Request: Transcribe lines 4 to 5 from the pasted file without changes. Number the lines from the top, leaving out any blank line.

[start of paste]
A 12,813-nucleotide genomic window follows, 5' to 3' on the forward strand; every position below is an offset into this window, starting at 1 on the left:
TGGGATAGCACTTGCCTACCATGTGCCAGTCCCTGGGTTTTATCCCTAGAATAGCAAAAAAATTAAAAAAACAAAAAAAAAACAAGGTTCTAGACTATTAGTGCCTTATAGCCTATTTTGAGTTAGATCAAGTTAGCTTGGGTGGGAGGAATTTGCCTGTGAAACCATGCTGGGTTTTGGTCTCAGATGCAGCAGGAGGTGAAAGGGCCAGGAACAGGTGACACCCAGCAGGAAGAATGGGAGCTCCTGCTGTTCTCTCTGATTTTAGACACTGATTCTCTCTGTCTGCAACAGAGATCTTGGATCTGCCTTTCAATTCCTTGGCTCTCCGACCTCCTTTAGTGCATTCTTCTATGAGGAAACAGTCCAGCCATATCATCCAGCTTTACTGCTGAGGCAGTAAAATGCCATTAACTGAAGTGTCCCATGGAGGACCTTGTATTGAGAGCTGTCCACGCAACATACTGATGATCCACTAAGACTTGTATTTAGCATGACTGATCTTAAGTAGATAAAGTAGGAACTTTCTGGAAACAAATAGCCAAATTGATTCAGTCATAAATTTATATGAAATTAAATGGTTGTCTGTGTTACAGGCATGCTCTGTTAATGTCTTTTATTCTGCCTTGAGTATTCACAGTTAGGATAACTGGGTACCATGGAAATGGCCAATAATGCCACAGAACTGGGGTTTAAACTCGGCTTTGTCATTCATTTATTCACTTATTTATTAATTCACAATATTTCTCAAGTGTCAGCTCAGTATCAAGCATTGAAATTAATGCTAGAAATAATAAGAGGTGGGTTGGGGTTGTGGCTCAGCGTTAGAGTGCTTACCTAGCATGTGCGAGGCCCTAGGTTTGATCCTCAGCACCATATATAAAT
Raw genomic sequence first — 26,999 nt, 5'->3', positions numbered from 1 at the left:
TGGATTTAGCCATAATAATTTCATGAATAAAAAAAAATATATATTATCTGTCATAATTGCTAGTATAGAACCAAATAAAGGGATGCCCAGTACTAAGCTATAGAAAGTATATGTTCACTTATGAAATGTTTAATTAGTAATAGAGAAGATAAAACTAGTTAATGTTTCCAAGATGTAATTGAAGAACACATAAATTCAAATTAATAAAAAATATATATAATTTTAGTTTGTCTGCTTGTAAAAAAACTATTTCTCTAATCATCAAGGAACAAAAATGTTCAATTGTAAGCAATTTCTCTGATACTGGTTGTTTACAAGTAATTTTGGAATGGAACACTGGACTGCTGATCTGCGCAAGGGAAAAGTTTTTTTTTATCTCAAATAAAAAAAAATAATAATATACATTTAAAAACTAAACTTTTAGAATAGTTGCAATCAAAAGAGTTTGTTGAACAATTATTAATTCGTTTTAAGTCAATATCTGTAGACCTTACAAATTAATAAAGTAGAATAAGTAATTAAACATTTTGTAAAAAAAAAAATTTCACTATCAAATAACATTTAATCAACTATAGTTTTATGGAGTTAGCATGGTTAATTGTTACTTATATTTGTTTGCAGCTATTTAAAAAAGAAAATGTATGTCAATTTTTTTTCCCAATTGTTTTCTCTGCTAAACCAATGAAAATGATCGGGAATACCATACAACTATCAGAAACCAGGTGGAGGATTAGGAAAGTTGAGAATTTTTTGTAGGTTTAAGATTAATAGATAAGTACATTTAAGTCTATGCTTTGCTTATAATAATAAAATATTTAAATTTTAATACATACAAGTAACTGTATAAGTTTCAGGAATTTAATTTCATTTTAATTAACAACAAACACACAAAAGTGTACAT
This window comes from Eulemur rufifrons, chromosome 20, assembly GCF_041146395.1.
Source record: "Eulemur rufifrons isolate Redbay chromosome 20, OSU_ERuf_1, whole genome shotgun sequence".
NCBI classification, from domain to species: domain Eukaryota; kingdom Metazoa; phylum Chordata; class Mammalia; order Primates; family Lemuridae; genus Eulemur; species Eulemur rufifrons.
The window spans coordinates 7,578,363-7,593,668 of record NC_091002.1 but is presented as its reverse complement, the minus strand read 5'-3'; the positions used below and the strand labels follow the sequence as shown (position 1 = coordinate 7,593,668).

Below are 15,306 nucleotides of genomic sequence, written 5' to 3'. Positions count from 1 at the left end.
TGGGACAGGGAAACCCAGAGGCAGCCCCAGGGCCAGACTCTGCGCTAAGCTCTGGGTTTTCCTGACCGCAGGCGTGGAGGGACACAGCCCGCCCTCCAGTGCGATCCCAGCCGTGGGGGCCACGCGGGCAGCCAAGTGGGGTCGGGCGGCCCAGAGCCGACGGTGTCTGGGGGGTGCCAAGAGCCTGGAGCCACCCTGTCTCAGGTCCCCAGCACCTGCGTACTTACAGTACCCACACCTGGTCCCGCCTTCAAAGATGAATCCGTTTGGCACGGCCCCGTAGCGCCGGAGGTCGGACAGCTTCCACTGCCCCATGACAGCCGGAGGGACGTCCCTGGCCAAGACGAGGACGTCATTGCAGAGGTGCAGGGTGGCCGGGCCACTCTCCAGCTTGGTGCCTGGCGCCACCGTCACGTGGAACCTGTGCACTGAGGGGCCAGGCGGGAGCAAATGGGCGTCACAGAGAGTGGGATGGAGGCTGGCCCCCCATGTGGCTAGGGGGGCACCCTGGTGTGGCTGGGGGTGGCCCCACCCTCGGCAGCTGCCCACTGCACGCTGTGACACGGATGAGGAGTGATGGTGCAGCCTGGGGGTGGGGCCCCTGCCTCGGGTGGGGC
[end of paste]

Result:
TGGATTTAGCCATAATAATTTCATGAATAAAAAAAAATATATATTATCTGTCATAATTGCTAGTATAGAACCAAATAAAGGGATGCCCAGTACTAAGCTATAGAAAGTATATGTTCACTTATGAAATGTTTAATTAGTAATAGAGAAGATAAAACTAGTTAATGTTTCCAAGATGTAATTGAAGAACACATAAATTCAAATTAATAAAAAATATATATAATTTTAGTTTGTCTGCTTGTAAAAAAACTATTTCTCTAATCATCAAGGAACAAAAATGTTCAATTGTAAGCAATTTCTCTGATACTGGTTGTTTACAAGTAATTTTGGAATGGAACACTGGACTGCTGATCTGCGCAAGGGAAAAGTTTTTTTTTATCTCAAATAAAAAAAAATAATAATATACATTTAAAAACTAAACTTTTAGAATAGTTGCAATCAAAAGAGTTTGTTGAACAATTATTAATTCGTTTTAAGTCAATATCTGTAGACCTTACAAATTAATAAAGTAGAATAAGTAATTAAACATTTTGTAAAAAAAAAAATTTCACTATCAAATAACATTTAATCAACTATAGTTTTATGGAGTTAGCATGGTTAATTGTTACTTATATTTGTTTGCAGCTATTTAAAAAAGAAAATGTATGTCAATTTTTTTTCCCAATTGTTTTCTCTGCTAAACCAATGAAAATGATCGGGAATACCATACAACTATCAGAAACCAGGTGGAGGATTAGGAAAGTTGAGAATTTTTTGTAGGTTTAAGATTAATAGATAAGTACATTTAAGTCTATGCTTTGCTTATAATAATAAAATATTTAAATTTTAATACATACAAGTAACTGTATAAGTTTCAGGAATTTAATTTCATTTTAATTAACAACAAACACACAAAAGTGTACAT
This window comes from Eulemur rufifrons, chromosome 20, assembly GCF_041146395.1.